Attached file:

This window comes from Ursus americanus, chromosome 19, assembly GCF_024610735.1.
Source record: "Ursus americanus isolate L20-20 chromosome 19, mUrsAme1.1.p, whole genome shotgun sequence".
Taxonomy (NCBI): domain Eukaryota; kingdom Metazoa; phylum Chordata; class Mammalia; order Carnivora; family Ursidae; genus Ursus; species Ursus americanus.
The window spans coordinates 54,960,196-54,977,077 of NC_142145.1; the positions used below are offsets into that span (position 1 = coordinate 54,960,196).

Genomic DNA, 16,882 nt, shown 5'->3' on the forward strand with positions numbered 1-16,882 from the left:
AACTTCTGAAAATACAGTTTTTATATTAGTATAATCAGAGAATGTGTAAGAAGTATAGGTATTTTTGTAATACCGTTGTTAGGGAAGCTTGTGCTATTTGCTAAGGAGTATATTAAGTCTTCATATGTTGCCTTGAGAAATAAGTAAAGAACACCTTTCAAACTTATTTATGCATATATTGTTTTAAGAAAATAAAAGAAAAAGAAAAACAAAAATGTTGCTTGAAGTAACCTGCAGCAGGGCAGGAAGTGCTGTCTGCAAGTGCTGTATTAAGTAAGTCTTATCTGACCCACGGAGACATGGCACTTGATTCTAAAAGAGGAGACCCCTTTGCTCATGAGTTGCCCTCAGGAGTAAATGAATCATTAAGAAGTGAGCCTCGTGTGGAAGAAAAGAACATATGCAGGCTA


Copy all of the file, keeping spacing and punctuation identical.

This window comes from Ursus americanus, chromosome 19, assembly GCF_024610735.1.
Source record: "Ursus americanus isolate L20-20 chromosome 19, mUrsAme1.1.p, whole genome shotgun sequence".
Taxonomy (NCBI): domain Eukaryota; kingdom Metazoa; phylum Chordata; class Mammalia; order Carnivora; family Ursidae; genus Ursus; species Ursus americanus.
The window spans coordinates 54,960,196-54,977,077 of NC_142145.1; the positions used below are offsets into that span (position 1 = coordinate 54,960,196).

Genomic DNA, 16,882 nt, shown 5'->3' on the forward strand with positions numbered 1-16,882 from the left:
AACTTCTGAAAATACAGTTTTTATATTAGTATAATCAGAGAATGTGTAAGAAGTATAGGTATTTTTGTAATACCGTTGTTAGGGAAGCTTGTGCTATTTGCTAAGGAGTATATTAAGTCTTCATATGTTGCCTTGAGAAATAAGTAAAGAACACCTTTCAAACTTATTTATGCATATATTGTTTTAAGAAAATAAAAGAAAAAGAAAAACAAAAATGTTGCTTGAAGTAACCTGCAGCAGGGCAGGAAGTGCTGTCTGCAAGTGCTGTATTAAGTAAGTCTTATCTGACCCACGGAGACATGGCACTTGATTCTAAAAGAGGAGACCCCTTTGCTCATGAGTTGCCCTCAGGAGTAAATGAATCATTAAGAAGTGAGCCTCGTGTGGAAGAAAAGAACATATGCAGGCTA